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**Analyzing an integral over a non-exact region for gamma defined by |x|+|y|=4**

The following was similar to a problem on a calculus final that I got wrong. It is an extension of a problem in R.C. Buck "Advanced Calculus" on page 501. Similar to knowing the trick to integrating [itex] e^{|x|}[/itex] (which got me on my first calculus final years ago!), I assume there is a bit of analysis that I'm missing for this line integral regarding the absolute value. Someone please walk me through the analysis of this problem from Buck taken a step further.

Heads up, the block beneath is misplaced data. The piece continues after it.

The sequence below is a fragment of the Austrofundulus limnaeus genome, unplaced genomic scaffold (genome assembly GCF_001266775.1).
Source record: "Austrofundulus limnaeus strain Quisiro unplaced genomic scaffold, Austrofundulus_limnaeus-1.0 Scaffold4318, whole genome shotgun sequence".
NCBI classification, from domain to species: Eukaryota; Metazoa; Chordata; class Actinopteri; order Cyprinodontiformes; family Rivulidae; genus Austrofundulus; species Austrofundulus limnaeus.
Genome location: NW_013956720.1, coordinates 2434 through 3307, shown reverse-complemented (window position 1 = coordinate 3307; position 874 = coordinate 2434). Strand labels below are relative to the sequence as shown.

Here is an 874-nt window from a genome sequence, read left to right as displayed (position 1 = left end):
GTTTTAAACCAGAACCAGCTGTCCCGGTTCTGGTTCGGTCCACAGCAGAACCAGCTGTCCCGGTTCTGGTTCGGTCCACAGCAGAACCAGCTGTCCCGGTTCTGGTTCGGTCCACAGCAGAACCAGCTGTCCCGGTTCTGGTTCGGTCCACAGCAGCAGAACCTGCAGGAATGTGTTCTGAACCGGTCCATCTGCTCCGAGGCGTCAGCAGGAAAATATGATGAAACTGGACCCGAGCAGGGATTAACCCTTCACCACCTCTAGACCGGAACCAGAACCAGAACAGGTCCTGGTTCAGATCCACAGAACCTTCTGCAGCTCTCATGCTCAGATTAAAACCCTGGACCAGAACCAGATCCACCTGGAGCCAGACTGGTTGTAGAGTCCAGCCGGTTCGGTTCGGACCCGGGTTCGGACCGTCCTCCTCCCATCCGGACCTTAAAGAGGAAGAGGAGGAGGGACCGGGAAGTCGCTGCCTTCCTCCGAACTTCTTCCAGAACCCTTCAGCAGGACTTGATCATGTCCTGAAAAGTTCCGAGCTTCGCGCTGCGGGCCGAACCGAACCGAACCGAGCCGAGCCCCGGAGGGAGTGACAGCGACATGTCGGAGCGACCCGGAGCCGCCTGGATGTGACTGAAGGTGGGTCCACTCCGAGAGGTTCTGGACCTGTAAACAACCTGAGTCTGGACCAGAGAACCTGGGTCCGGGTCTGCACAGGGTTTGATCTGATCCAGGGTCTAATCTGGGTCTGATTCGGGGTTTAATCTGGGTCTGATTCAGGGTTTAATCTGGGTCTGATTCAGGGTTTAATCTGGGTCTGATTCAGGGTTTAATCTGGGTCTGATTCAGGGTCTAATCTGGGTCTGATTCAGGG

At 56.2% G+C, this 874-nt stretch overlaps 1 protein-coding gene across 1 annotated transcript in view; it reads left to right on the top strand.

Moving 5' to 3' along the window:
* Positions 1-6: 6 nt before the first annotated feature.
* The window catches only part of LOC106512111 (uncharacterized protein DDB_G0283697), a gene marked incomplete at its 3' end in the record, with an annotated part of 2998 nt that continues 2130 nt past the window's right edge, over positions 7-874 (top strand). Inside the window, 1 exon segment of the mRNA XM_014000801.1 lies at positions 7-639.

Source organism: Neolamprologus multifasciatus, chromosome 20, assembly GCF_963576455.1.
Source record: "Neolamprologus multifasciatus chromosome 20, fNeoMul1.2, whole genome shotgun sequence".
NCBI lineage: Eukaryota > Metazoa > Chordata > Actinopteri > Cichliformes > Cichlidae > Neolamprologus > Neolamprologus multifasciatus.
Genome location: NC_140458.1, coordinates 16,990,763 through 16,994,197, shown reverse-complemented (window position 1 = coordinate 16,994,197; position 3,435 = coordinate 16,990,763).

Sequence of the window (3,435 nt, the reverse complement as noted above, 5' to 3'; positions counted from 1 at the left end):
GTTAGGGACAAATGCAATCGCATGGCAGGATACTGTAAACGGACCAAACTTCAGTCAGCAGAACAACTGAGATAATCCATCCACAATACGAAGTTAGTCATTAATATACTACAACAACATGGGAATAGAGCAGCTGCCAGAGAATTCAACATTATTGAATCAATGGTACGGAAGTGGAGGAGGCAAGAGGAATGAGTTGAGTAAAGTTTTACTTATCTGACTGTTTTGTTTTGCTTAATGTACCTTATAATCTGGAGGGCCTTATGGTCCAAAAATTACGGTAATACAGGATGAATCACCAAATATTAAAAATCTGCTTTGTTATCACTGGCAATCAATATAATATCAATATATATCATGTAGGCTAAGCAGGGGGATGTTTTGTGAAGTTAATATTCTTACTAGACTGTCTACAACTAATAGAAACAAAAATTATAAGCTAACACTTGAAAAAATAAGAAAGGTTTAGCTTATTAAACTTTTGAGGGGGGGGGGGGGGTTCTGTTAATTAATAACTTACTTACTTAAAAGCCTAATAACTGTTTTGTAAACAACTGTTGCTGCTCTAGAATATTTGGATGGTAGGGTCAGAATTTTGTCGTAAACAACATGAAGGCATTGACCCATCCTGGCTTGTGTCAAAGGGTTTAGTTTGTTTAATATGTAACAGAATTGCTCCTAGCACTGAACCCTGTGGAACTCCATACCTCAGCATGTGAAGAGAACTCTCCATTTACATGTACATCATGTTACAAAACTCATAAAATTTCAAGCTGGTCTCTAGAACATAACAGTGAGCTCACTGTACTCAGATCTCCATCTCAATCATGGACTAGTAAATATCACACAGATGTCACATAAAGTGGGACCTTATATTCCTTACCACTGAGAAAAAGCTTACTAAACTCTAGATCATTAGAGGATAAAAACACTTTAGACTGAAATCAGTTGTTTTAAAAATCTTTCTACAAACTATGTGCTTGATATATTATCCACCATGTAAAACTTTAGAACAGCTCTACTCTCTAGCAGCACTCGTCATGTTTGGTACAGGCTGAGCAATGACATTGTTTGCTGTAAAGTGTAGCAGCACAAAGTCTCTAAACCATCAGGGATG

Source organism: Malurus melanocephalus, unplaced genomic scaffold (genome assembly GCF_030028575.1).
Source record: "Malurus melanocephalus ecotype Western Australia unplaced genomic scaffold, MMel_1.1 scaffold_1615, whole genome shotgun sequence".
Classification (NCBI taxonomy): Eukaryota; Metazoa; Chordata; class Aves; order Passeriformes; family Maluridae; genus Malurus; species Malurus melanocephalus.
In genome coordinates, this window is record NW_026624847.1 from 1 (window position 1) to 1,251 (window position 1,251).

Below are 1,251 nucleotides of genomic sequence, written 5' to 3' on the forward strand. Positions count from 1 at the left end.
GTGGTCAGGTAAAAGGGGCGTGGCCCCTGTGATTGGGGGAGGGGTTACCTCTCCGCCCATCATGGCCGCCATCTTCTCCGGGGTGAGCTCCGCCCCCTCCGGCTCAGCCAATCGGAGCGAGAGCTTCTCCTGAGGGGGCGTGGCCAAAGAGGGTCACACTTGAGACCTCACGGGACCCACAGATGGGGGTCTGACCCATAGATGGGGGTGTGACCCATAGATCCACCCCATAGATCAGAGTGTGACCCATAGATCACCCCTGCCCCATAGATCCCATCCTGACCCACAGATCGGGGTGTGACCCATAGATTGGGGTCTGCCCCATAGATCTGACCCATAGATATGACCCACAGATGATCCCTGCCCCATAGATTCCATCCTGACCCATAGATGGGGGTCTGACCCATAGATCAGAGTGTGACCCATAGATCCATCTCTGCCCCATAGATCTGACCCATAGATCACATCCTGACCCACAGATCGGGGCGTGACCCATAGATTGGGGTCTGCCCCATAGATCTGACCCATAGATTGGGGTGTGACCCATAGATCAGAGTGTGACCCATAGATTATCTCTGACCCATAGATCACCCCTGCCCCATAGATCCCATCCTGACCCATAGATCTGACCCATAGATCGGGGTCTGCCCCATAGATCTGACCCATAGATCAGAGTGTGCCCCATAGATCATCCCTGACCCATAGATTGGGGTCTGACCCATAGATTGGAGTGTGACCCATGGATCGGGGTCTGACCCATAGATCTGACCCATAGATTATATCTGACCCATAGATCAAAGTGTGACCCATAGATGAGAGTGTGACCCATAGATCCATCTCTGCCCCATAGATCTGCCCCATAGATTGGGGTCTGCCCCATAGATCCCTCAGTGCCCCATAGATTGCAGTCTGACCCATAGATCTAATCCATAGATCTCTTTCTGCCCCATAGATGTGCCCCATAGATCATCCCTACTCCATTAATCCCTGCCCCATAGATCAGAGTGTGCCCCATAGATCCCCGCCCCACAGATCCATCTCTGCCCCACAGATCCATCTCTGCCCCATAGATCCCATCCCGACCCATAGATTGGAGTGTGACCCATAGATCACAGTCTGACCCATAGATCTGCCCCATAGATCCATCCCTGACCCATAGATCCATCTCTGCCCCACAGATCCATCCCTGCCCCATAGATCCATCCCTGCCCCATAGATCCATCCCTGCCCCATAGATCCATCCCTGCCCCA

Consider the 1-form [itex]\omega = \frac{xdy-ydx}{x^{2}+y^{2}}[/itex] in the open ring [itex]D = \lbrace (x,y) | 1 \leq x^{2} + y^{2} \leq 4 \rbrace[/itex].

The text asserts that [itex]d \omega[/itex] is not exact in D, which I verified with the standard computation.

The extension is -- setting [itex] \gamma (t)[/itex] to be [itex]|x| + |y| = 4[/itex], calculate the integral [itex]\int_{\gamma}\omega[/itex] counterclockwise over the region.

My hangups: aside from the differential form not being exact, the curve is closed, but not smooth.

Please note I don't necessary want someone to do this problem. I'd much rather have someone discuss how to pick this problem apart analytically. What is the first question to ask yourself? How do you reconcile the curve not being smooth? etc.

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